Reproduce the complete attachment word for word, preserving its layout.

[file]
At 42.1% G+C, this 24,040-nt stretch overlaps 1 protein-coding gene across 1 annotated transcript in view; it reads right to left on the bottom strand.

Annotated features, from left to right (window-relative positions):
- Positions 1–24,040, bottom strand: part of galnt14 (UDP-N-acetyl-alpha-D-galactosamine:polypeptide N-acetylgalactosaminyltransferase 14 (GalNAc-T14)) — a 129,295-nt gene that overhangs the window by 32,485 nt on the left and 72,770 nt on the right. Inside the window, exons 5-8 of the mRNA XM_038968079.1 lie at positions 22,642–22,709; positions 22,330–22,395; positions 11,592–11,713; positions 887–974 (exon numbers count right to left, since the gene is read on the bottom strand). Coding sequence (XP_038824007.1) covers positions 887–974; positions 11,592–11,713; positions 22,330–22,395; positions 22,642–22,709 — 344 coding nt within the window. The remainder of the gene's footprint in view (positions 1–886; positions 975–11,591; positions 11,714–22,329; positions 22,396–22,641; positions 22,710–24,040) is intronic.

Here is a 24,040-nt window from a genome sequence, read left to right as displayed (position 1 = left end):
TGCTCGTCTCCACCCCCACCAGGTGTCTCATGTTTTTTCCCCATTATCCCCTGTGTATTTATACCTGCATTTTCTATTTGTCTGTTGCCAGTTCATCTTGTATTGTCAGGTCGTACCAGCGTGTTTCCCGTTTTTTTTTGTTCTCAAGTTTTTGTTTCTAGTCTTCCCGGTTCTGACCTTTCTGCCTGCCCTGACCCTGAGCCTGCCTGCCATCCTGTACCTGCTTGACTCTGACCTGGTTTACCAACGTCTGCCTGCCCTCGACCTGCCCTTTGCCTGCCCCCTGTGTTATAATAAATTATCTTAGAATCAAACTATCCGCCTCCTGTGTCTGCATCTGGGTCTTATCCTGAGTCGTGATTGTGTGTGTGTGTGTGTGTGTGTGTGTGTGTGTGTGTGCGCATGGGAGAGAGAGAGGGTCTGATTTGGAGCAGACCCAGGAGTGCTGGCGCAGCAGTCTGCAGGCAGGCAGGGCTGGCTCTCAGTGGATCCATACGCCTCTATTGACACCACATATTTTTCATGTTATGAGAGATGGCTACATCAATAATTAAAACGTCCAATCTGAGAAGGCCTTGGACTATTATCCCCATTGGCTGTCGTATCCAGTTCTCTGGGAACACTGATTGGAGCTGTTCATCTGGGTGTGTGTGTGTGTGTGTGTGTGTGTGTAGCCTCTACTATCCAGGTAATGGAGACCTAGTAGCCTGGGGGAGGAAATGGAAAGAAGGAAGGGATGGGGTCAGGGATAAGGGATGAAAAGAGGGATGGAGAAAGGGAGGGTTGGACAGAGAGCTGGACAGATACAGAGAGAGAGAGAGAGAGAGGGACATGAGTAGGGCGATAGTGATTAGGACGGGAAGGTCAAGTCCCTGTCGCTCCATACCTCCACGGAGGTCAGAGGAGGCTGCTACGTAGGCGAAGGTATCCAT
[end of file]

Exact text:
At 42.1% G+C, this 24,040-nt stretch overlaps 1 protein-coding gene across 1 annotated transcript in view; it reads right to left on the bottom strand.

Annotated features, from left to right (window-relative positions):
- Positions 1–24,040, bottom strand: part of galnt14 (UDP-N-acetyl-alpha-D-galactosamine:polypeptide N-acetylgalactosaminyltransferase 14 (GalNAc-T14)) — a 129,295-nt gene that overhangs the window by 32,485 nt on the left and 72,770 nt on the right. Inside the window, exons 5-8 of the mRNA XM_038968079.1 lie at positions 22,642–22,709; positions 22,330–22,395; positions 11,592–11,713; positions 887–974 (exon numbers count right to left, since the gene is read on the bottom strand). Coding sequence (XP_038824007.1) covers positions 887–974; positions 11,592–11,713; positions 22,330–22,395; positions 22,642–22,709 — 344 coding nt within the window. The remainder of the gene's footprint in view (positions 1–886; positions 975–11,591; positions 11,714–22,329; positions 22,396–22,641; positions 22,710–24,040) is intronic.

Here is a 24,040-nt window from a genome sequence, read left to right as displayed (position 1 = left end):
TGCTCGTCTCCACCCCCACCAGGTGTCTCATGTTTTTTCCCCATTATCCCCTGTGTATTTATACCTGCATTTTCTATTTGTCTGTTGCCAGTTCATCTTGTATTGTCAGGTCGTACCAGCGTGTTTCCCGTTTTTTTTTGTTCTCAAGTTTTTGTTTCTAGTCTTCCCGGTTCTGACCTTTCTGCCTGCCCTGACCCTGAGCCTGCCTGCCATCCTGTACCTGCTTGACTCTGACCTGGTTTACCAACGTCTGCCTGCCCTCGACCTGCCCTTTGCCTGCCCCCTGTGTTATAATAAATTATCTTAGAATCAAACTATCCGCCTCCTGTGTCTGCATCTGGGTCTTATCCTGAGTCGTGATTGTGTGTGTGTGTGTGTGTGTGTGTGTGTGTGTGTGTGCGCATGGGAGAGAGAGAGGGTCTGATTTGGAGCAGACCCAGGAGTGCTGGCGCAGCAGTCTGCAGGCAGGCAGGGCTGGCTCTCAGTGGATCCATACGCCTCTATTGACACCACATATTTTTCATGTTATGAGAGATGGCTACATCAATAATTAAAACGTCCAATCTGAGAAGGCCTTGGACTATTATCCCCATTGGCTGTCGTATCCAGTTCTCTGGGAACACTGATTGGAGCTGTTCATCTGGGTGTGTGTGTGTGTGTGTGTGTGTGTGTAGCCTCTACTATCCAGGTAATGGAGACCTAGTAGCCTGGGGGAGGAAATGGAAAGAAGGAAGGGATGGGGTCAGGGATAAGGGATGAAAAGAGGGATGGAGAAAGGGAGGGTTGGACAGAGAGCTGGACAGATACAGAGAGAGAGAGAGAGAGAGGGACATGAGTAGGGCGATAGTGATTAGGACGGGAAGGTCAAGTCCCTGTCGCTCCATACCTCCACGGAGGTCAGAGGAGGCTGCTACGTAGGCGAAGGTATCCAT